Practicing Financial Self-Care
The prevalence of self-care messaging reminds us to nurture our physical and mental well-being—with mindfulness practices, exercise routines, and virtual detoxing. But what about financial self-care?
When we cultivate positive money habits and plan for our future we are (quite literally) investing in ourselves. Financial self-care is rooted in self-awareness, discipline, and intentionality. Here are several ways you can practice financial self-care, starting now.
Build a Budget
Building a budget is akin to giving yourself the gift of clarity: it allows you to track expenses, identify potential areas where you can trim spending, and allocate funds to help you achieve financial goals. Rather than seeing budgeting as a restrictive practice, frame it as a tool that grants you freedom to spend where it matters. Connect with your financial institution to see what budgeting tools they offer and check out this interactive budgeting worksheet in the meantime.
Create an Emergency Fund
More than half of Americans fear they wouldn’t be able to cover daily living expenses for a month if they lost their income tomorrow, according to a recent Bankrate survey. Invest in your future peace of mind: set up an automatic, recurring savings deposit with the goal of setting three to six months’ worth of living expenses aside. If you’re living paycheck to paycheck, you can start small by setting aside 2% of your net income and gradually increasing your contribution rate when possible.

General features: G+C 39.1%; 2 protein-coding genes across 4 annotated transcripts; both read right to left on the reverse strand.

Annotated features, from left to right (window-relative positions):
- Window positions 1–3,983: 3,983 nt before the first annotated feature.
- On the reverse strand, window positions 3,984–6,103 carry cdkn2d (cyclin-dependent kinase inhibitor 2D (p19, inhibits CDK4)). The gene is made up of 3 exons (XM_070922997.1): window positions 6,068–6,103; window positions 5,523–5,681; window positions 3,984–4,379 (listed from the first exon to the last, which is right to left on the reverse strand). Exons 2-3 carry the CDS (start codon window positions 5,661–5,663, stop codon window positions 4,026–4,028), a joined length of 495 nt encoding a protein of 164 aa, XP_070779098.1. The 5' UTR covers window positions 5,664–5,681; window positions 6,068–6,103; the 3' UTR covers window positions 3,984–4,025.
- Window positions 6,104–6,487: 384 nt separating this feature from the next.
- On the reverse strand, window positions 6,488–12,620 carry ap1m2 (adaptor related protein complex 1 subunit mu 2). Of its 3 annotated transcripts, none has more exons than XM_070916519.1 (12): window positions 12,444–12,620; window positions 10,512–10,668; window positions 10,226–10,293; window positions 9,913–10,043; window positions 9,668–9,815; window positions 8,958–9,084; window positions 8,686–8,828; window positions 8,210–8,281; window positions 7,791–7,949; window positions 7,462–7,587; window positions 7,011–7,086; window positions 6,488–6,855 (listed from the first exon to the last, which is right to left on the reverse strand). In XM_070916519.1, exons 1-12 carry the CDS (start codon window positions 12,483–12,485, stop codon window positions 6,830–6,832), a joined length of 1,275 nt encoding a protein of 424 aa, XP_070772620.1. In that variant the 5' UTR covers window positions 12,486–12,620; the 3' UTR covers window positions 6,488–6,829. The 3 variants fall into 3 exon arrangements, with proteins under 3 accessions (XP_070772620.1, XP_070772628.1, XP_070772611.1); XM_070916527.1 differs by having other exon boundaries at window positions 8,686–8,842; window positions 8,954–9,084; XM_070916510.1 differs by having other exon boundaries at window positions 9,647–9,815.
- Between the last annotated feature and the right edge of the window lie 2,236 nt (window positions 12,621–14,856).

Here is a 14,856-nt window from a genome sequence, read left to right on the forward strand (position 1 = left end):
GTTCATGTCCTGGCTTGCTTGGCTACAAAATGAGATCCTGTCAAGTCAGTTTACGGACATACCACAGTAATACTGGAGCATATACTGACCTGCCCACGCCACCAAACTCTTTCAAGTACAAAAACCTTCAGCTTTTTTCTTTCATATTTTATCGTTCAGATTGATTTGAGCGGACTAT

With recent federal interest rate hikes, borrowing costs have reached historic highs which means even your debt is costing you more money. If you’re feeling overwhelmed, you’re not alone. Taking proactive steps towards debt reduction can improve your financial health and significantly reduce your stress. Unsure where to begin? Explore a Debt Management Program, designed to pay off your debt in 3-5 years and deepen your financial resilience.
Plan for Retirement
If your employer offers a 401(k)-retirement plan, take advantage of this benefit (especially if your company matches part or all of your contribution). Don’t have a workplace retirement account? You can still open a Roth IRA—a tax-advantaged retirement savings account. If you find it challenging to save throughout the year, consider setting aside part or all of your tax refund as a way to begin investing without impacting your day-to-day budget.
One of the most empowering aspects of financial self-care is education. Chat with your financial institution about what resources they offer. If you want to explore courses and are worried about costs, take advantage of free financial education online. Whether you’re preparing to buy a home or navigating your auto loan, these sessions offer jargon-free, shame-free guidance to help you reach your financial goals.
This article is shared by our partners at GreenPath Financial Wellness, a trusted national non-profit. This article is also available in Spanish.